When Student Behavior Becomes a Media Crisis: Mitigation and Recovery

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As one news source put it, Duke University "keeps getting in the news for all the wrong reasons." The barrage of negative media attention to what are in all probability isolated and exceptional incidents at the university (a recent alumnus detailing her intimate encounters with Duke athletes; an email from a Duke fraternity inviting female students to a Halloween party in crass terms; the shutting down of an outdoor student party) offers a cautionary tale about the "snowball effect" that an incident involving perceived student misconduct can have on media relations for an institution. Journalists and experts on media relations alike have suggested that since a rape allegation in 2006 against three Duke lacrosse players, the local media have been quick to perpetuate negative stereotypes of the Duke student (even though the lacrosse players were found not guilty).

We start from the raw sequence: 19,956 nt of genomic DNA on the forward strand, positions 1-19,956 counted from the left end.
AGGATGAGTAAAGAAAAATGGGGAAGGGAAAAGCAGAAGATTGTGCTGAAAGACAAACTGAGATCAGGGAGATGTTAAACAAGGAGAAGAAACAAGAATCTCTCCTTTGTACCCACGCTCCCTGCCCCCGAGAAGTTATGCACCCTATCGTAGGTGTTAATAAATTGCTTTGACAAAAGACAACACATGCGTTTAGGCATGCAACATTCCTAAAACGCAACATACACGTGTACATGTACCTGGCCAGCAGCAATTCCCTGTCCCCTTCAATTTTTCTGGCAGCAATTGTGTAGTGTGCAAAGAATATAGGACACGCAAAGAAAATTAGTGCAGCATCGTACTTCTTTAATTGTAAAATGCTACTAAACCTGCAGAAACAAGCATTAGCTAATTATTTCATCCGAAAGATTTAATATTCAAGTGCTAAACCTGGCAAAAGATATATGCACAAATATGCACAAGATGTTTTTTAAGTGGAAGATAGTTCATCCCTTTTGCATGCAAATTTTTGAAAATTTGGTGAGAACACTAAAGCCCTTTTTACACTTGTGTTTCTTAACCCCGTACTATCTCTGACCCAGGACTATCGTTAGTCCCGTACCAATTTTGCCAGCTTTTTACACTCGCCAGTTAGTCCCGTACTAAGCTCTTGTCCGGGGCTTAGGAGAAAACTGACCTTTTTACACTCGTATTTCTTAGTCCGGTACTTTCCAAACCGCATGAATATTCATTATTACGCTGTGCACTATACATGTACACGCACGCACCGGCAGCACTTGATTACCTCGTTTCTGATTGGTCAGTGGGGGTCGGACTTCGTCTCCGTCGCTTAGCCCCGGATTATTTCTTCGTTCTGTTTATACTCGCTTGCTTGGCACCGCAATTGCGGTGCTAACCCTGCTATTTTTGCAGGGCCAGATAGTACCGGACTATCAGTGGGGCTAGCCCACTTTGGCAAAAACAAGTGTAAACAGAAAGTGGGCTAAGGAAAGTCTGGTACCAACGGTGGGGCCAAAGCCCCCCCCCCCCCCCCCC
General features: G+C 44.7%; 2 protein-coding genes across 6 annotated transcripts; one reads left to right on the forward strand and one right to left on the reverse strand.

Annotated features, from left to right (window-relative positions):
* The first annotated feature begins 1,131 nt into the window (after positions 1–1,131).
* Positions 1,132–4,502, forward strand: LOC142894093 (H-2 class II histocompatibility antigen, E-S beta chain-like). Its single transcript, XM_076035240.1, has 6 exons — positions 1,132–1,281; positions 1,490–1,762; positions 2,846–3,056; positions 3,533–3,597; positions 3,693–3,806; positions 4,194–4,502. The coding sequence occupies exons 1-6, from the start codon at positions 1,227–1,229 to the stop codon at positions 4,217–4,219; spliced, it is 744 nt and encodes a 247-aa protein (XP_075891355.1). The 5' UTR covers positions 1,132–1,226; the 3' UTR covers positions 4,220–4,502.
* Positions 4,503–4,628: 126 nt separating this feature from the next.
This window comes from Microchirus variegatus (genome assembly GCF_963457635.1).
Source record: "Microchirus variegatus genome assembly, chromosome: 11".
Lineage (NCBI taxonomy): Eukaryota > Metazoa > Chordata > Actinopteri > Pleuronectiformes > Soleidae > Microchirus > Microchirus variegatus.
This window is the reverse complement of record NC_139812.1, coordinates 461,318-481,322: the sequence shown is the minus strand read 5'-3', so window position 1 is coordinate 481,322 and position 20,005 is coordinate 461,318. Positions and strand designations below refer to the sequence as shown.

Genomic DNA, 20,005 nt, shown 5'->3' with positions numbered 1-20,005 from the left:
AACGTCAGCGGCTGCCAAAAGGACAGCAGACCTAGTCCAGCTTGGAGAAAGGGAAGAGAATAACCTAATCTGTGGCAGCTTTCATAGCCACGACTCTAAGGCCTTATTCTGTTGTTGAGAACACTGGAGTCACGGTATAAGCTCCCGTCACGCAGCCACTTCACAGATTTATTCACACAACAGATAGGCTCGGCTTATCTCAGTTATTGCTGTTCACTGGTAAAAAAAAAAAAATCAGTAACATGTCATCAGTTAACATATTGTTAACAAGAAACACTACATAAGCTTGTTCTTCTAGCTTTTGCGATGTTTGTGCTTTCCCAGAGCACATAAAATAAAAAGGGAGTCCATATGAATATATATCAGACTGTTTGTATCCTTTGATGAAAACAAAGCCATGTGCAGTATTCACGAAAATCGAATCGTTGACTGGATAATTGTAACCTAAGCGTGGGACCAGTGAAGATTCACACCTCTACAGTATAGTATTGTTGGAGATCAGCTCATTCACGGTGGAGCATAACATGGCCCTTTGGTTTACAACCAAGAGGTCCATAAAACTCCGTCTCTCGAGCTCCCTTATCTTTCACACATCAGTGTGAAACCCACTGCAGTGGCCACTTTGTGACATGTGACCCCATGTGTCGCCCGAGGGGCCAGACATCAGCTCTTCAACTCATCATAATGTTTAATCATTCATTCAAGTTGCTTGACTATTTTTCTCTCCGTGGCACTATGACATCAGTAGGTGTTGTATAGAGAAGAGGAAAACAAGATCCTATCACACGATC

What this case demonstrates is the importance of ongoing image management and reputation recovery after a media crisis related to student behavior. If an institution does not take prompt action after a crisis -- and indeed, proactive action prior to a crisis -- to build a more positive image, the negative image can persist for years, as the case of Duke illustrates.

This week, Academic Impressions interviewed leading crisis communications expert Cindy Lawson (with the University of North Carolina Wilmington) for her advice on this issue.


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